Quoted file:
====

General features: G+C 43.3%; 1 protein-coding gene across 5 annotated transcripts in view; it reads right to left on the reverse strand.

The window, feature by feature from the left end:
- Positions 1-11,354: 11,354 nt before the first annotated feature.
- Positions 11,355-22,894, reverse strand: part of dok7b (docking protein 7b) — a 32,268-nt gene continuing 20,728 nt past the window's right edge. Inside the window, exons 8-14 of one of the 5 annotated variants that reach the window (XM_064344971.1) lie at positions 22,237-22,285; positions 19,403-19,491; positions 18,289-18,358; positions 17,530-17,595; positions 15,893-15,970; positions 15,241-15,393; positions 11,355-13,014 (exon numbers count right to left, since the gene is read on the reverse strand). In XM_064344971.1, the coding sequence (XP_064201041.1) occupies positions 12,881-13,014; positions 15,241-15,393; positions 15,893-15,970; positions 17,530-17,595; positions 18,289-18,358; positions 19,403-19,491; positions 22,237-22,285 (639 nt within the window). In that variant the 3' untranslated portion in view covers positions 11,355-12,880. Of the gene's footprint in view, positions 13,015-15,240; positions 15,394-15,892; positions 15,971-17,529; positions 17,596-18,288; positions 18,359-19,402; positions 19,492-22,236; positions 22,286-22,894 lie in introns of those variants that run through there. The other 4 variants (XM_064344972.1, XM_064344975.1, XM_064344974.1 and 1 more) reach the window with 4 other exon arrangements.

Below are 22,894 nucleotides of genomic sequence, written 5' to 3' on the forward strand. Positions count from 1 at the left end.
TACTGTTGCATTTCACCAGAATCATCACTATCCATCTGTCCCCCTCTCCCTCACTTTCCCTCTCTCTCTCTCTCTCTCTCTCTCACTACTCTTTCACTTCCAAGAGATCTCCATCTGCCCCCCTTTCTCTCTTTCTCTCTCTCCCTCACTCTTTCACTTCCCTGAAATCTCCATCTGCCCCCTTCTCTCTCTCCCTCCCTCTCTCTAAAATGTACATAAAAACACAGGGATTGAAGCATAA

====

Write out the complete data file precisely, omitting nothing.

General features: G+C 43.3%; 1 protein-coding gene across 5 annotated transcripts in view; it reads right to left on the reverse strand.

The window, feature by feature from the left end:
- Positions 1-11,354: 11,354 nt before the first annotated feature.
- Positions 11,355-22,894, reverse strand: part of dok7b (docking protein 7b) — a 32,268-nt gene continuing 20,728 nt past the window's right edge. Inside the window, exons 8-14 of one of the 5 annotated variants that reach the window (XM_064344971.1) lie at positions 22,237-22,285; positions 19,403-19,491; positions 18,289-18,358; positions 17,530-17,595; positions 15,893-15,970; positions 15,241-15,393; positions 11,355-13,014 (exon numbers count right to left, since the gene is read on the reverse strand). In XM_064344971.1, the coding sequence (XP_064201041.1) occupies positions 12,881-13,014; positions 15,241-15,393; positions 15,893-15,970; positions 17,530-17,595; positions 18,289-18,358; positions 19,403-19,491; positions 22,237-22,285 (639 nt within the window). In that variant the 3' untranslated portion in view covers positions 11,355-12,880. Of the gene's footprint in view, positions 13,015-15,240; positions 15,394-15,892; positions 15,971-17,529; positions 17,596-18,288; positions 18,359-19,402; positions 19,492-22,236; positions 22,286-22,894 lie in introns of those variants that run through there. The other 4 variants (XM_064344972.1, XM_064344975.1, XM_064344974.1 and 1 more) reach the window with 4 other exon arrangements.

Below are 22,894 nucleotides of genomic sequence, written 5' to 3' on the forward strand. Positions count from 1 at the left end.
TACTGTTGCATTTCACCAGAATCATCACTATCCATCTGTCCCCCTCTCCCTCACTTTCCCTCTCTCTCTCTCTCTCTCTCTCTCACTACTCTTTCACTTCCAAGAGATCTCCATCTGCCCCCCTTTCTCTCTTTCTCTCTCTCCCTCACTCTTTCACTTCCCTGAAATCTCCATCTGCCCCCTTCTCTCTCTCCCTCCCTCTCTCTAAAATGTACATAAAAACACAGGGATTGAAGCATAA